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I just saw this thread and got completely confused. What is the "s" at the end of some words and where does it go when talking about multiples?

Since the subject remains Sunday, the verb remains works (3rd-person singular present).

How can a day of the week be third person singular?


Please note, I was taught English by reading good books (this was how UK schools worked in the 70s and 80s), so despite being able to talk/write good English (when I remember) my understanding of why is 0.

I follow most of the answers but this was simply a WTF moment.

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    A day is a day, a single thing, so the verb is singular, and in the "third person" (which goes with he, she, and "it" -- any singular entity that is not "you" or "I"). Don't get confused by the term "person". Replace it with entity if you like. – Tᴚoɯɐuo Jul 24 '18 at 12:04
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    The alternative is to imagine everything in the world as a "person", whether it be a piece of bubble gum or a stick you toss on the fire. That might be more fun than swapping in entity for person. – Tᴚoɯɐuo Jul 24 '18 at 12:10
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    @Tᴚoɯɐuo: Animism at it's best! – FumbleFingers Jul 24 '18 at 13:42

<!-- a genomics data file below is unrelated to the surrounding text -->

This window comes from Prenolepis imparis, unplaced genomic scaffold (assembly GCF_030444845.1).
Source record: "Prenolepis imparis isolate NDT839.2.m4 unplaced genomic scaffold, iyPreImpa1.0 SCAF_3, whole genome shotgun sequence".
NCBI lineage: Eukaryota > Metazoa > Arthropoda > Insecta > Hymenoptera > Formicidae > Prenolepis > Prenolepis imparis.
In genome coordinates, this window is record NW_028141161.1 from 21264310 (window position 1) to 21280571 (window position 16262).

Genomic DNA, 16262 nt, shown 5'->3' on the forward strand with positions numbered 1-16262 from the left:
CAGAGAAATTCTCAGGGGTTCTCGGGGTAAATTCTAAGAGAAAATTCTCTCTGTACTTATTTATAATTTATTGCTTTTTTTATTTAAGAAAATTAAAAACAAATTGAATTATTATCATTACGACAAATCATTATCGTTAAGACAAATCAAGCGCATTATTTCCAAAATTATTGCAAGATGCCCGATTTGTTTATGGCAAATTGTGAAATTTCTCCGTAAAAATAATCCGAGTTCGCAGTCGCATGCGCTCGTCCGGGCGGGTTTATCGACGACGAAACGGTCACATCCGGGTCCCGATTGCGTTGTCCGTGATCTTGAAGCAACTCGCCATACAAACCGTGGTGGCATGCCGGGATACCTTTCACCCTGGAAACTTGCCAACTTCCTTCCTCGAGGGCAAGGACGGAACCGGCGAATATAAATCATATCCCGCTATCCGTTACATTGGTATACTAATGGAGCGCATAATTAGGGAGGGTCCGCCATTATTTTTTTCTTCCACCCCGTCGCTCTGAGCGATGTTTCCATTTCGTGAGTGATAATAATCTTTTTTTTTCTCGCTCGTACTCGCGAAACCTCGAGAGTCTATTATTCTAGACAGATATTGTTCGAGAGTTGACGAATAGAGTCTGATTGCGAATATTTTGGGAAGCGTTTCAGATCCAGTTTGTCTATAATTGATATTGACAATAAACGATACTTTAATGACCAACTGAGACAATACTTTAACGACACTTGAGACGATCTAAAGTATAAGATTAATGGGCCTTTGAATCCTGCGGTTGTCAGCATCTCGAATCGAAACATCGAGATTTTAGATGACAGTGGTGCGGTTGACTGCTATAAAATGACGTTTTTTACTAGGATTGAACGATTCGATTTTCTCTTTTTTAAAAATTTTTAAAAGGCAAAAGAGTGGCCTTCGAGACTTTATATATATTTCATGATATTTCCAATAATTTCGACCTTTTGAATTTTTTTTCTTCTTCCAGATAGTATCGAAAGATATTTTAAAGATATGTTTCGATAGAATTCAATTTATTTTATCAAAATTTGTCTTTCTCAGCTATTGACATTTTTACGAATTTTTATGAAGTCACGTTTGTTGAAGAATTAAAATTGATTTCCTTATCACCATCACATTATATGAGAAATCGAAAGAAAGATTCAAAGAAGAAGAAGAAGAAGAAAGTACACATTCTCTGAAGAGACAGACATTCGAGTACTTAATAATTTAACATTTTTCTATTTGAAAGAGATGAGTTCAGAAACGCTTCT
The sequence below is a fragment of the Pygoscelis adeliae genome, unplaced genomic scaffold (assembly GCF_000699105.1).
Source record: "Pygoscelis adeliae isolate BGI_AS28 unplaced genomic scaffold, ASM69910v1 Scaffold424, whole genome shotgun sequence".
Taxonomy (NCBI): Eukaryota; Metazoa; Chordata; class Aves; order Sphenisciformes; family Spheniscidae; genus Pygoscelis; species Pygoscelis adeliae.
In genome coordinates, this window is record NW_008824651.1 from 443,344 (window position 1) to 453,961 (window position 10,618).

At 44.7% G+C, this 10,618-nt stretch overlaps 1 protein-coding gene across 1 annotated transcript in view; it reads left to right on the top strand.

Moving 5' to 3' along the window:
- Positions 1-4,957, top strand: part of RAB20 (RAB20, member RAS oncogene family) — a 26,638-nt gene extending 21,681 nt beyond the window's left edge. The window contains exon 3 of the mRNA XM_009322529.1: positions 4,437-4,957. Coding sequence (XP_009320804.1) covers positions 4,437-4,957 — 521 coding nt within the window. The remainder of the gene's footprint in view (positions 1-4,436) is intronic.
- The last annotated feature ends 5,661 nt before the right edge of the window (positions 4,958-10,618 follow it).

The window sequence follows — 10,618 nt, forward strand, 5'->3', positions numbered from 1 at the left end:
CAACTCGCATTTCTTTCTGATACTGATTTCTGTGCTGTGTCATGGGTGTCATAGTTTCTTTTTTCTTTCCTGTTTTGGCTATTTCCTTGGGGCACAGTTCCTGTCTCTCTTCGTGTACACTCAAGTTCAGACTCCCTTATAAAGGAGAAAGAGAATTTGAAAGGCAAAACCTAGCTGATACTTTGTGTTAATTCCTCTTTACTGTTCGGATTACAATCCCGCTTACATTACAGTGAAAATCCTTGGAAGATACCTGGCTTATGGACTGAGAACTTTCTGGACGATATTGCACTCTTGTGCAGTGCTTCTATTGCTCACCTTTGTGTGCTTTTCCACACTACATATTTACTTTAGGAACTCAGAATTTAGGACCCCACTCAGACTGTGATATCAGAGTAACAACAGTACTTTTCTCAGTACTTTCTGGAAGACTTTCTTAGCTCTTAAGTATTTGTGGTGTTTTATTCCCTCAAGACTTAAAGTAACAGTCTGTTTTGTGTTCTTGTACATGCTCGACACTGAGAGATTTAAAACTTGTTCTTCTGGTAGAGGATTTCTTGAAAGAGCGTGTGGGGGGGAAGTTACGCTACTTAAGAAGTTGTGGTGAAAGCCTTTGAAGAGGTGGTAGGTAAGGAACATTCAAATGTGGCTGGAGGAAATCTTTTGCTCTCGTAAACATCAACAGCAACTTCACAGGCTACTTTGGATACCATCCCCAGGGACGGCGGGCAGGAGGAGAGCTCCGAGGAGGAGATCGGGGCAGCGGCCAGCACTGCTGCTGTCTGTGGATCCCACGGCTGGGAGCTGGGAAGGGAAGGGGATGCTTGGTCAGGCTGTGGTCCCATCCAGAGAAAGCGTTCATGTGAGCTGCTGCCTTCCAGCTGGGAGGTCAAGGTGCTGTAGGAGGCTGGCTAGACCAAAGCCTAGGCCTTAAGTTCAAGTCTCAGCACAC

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    Please look up the word "person", for its meaning as "grammatical person". – James K Jul 24 '18 at 16:58
  • Your question isn't clear. The linked answer used "any" while you used "all". "any Sunday" would refer to an individual Sunday (singular) while "all (of the) Sundays" refers to all four (or five) of them (plural). – user3169 Jul 24 '18 at 18:46
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the verb remains works (3rd-person singular present)

The verb is "works", not Sunday. Sunday is not 3rd-person singular present - "works" is.

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This comment answered my question

A day is a day, a single thing, so the verb is singular, and in the "third person" (which goes with he, she, and "it" -- any singular entity that is not "you" or "I"). Don't get confused by the term "person". Replace it with entity if you like. – Tᴚoɯɐuo

which enabled me to make the connection that objects are classified as third person and obv singular or plural makes sense.

All of my sundays are busy so none works

So: Sundays are a plural object so you need the third person plural form of the verb, which is awkward as an example, as it is the same as the singular version.

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